Reason First. The first reason may be taken from the nature of the saints and their grace. Both are creatures, they and their grace also. Now[ii], ‘it is in the very nature of the creature to depend on God its Maker,’ both for being and operation. Can you con­ceive and accident to be out of its subject, whiteness out of the wall, or some other subject? It is impos­sible that the creature should be, or act without strength from God. This to be, act in and of himself, is so incommunicable a property of the Deity, that he cannot impart it to his creature. God is, and there is none besides him. When God made the world, it is said indeed he ended his work, that is, of creation: he made no new species and kinds of creatures more; but to this day he hath not ended his work of providence: ‘My Father worketh hitherto,’ saith Christ, John 5:17, that is, in preserving and empowering what he hath made with strength to be and act, that therefore he is said to hold our souls in life. Works of art, which man makes, when finished, may stand some time without the workman’s help, as the house, when the carpenter that made it is dead; but God’s works, both of nature and grace, are never off his hand, and therefore as the Father is said to work hitherto for the preservation of the works of nature, so the Son, to whom is committed the work of redemption, he tells us, worketh also. Neither ended he his work when he rose again, any otherwise than his Father did in the work of creation. God made an end of making, so Christ made an end of purchasing mercy, grace, and glory for believers, by once dying; and as God rested at the end of creation, so he, when he had wrought eternal redemption, and ‘by himself purged our sins, sat down on the right hand of the Majesty on high,’ Heb. 1:3. But he ceaseth not to work by his intercession with God for us, and by his Spirit in us for God, whereby he upholds his saints, their graces, and comforts his life, without which they would run to ruin. Thus we see as grace is a creature, the Christian depends on God for his strength. But further,

Reason Second. The Christian’s grace is not only a creature, but a weak creature, conflicting with enemies stronger than itself, and therefore cannot keep the field without an auxiliary strength from heaven. The weakest goes to the wall, if no succour comes in. Grace in this life is but weak, like a king in the cradle, which gives advantage to Satan to carry on his plots more strongly to the disturbance of this young king’s reign in the soul, yea, he would soon make an end of the war in the ruin of the believer’s grace, did not Heaven take the Christian into protection. It is true indeed, grace, wherever it is, hath a principle in itself that makes it desire and endeavour to preserve itself according to its strength, but being overpowered must perish, except assisted by God, as fire in green wood, which deads and damps the part kindled, will in time go out, except blown up, or more fire put to that little; so will grace in the heart. God brings his grace into the heart by conquest. Now, as in a conquered city, though some yield and become true subjects to the conqueror, yet others plot how they may shake off this yoke; and therefore it requires the same power to keep, as was to win it at first. The Christian hath an unregenerate part, that is discounted at this new change in the heart, and disdains as much to come under the sweet government of Christ’s sceptre, as the Sodomites that Lot should judge them. What, this fellow, a stranger, control us! And Satan heads this mutinous rout against the Christian, so that if God should not continually reinforce this new planted colony in the heart, the very natives (I mean corruptions) that are left, would come out of their dens and holes where they lie lur­king, and eat up the little grace the holiest on earth hath; it would be as bread to these devourers.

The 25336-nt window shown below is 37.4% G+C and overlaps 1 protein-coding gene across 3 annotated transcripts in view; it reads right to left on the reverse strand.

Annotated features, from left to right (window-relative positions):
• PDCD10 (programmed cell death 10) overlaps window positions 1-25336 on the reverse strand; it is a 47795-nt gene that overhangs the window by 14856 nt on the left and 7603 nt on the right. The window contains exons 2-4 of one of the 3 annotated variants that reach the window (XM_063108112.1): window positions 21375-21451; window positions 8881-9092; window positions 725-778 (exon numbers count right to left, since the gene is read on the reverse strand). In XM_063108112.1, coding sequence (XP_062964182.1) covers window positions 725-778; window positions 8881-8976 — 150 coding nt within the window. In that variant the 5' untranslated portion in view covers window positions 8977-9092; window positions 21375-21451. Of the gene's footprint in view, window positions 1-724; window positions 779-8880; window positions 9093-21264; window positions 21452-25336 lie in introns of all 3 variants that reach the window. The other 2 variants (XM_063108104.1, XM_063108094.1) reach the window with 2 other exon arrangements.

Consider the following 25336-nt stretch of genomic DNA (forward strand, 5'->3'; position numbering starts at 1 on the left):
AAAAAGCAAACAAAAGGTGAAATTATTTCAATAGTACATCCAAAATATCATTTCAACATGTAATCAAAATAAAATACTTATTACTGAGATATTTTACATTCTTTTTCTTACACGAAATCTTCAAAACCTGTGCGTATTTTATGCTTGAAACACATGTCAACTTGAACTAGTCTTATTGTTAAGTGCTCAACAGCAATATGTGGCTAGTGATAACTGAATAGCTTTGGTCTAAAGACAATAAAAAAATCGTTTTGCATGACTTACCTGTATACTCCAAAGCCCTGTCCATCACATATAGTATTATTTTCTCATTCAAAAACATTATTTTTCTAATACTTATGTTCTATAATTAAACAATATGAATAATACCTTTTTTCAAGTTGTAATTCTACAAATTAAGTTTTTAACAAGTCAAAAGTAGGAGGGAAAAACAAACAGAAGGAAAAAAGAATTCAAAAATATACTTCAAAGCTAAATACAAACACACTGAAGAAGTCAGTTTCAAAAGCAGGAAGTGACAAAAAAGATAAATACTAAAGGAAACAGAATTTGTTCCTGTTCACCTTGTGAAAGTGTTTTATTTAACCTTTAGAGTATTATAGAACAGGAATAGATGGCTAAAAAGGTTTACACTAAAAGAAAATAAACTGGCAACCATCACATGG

Reason Third. A third demonstration may be taken from the grand design which God propounds to himself in the saint’s salvation; yea, in the transaction of it from first to last. And that is twofold. 1. God would bring his saints to heaven in such a way as might be most expressive of his dear love and mercy to them. 2. He would so express his mercy and love to them, as might rebound back to him in the highest advance of his own glory possible. Now how becoming this is to both, that saints should have all their ability for every step they take in the way to heaven, will soon appear.

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